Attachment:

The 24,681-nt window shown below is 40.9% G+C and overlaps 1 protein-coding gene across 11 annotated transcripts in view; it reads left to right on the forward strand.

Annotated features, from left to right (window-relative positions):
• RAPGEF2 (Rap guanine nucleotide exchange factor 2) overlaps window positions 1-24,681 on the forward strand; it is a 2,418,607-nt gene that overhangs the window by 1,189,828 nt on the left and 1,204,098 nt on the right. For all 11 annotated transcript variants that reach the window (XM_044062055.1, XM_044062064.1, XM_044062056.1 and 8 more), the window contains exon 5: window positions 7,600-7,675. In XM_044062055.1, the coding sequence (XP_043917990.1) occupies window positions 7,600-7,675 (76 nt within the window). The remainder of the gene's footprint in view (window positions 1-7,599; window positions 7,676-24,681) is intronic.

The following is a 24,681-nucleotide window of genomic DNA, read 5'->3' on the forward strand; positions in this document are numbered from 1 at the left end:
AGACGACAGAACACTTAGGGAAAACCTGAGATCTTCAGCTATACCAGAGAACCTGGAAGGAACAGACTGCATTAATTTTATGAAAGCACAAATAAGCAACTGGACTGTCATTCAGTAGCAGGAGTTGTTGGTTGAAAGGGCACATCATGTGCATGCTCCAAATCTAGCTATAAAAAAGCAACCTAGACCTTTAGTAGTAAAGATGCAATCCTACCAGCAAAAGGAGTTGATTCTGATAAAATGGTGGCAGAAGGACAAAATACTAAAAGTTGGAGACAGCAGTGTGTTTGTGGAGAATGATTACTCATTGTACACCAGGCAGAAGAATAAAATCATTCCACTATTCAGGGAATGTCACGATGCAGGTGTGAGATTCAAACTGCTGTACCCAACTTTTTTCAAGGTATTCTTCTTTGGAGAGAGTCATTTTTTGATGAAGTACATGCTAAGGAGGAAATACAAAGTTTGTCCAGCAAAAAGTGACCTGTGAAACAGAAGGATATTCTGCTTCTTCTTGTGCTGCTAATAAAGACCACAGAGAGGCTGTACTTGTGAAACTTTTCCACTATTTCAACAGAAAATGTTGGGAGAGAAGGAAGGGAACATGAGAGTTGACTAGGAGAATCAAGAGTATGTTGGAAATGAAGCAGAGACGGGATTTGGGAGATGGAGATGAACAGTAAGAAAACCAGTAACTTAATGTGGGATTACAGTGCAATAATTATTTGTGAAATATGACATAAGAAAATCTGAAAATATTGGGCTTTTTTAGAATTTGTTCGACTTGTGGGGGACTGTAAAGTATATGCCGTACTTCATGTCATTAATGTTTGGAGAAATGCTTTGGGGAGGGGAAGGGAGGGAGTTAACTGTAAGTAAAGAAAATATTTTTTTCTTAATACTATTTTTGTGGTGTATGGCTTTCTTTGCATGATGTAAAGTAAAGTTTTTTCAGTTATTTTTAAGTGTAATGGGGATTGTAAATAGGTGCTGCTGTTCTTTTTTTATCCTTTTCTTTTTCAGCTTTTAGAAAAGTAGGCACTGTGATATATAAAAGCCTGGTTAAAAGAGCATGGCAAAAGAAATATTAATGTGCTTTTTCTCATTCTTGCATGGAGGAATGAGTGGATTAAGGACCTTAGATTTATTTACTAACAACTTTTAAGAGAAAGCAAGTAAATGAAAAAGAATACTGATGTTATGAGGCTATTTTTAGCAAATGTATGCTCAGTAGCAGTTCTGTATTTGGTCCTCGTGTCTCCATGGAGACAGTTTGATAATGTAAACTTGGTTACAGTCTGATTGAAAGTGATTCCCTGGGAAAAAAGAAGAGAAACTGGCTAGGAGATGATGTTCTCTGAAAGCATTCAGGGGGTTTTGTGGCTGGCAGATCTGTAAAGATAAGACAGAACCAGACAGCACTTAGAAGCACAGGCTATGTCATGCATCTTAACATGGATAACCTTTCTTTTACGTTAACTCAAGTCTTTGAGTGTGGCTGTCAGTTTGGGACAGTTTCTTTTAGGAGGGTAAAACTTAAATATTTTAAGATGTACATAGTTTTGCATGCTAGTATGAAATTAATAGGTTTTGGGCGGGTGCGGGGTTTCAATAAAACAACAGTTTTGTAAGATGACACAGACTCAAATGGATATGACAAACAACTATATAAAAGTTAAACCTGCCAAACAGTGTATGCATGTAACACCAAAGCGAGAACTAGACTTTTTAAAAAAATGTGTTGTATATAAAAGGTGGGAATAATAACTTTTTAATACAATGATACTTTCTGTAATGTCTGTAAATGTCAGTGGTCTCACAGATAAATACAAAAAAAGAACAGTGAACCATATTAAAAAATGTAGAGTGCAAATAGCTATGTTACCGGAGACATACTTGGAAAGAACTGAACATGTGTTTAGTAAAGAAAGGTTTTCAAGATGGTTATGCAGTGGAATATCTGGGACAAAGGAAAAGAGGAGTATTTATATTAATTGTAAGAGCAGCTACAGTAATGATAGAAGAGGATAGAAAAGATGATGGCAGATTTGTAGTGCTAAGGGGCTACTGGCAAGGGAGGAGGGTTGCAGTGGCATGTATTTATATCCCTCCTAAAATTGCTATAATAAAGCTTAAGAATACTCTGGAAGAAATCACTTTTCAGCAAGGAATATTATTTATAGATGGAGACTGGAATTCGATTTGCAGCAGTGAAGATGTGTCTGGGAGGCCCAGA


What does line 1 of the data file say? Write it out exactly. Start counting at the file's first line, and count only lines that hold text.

The 24,681-nt window shown below is 40.9% G+C and overlaps 1 protein-coding gene across 11 annotated transcripts in view; it reads left to right on the forward strand.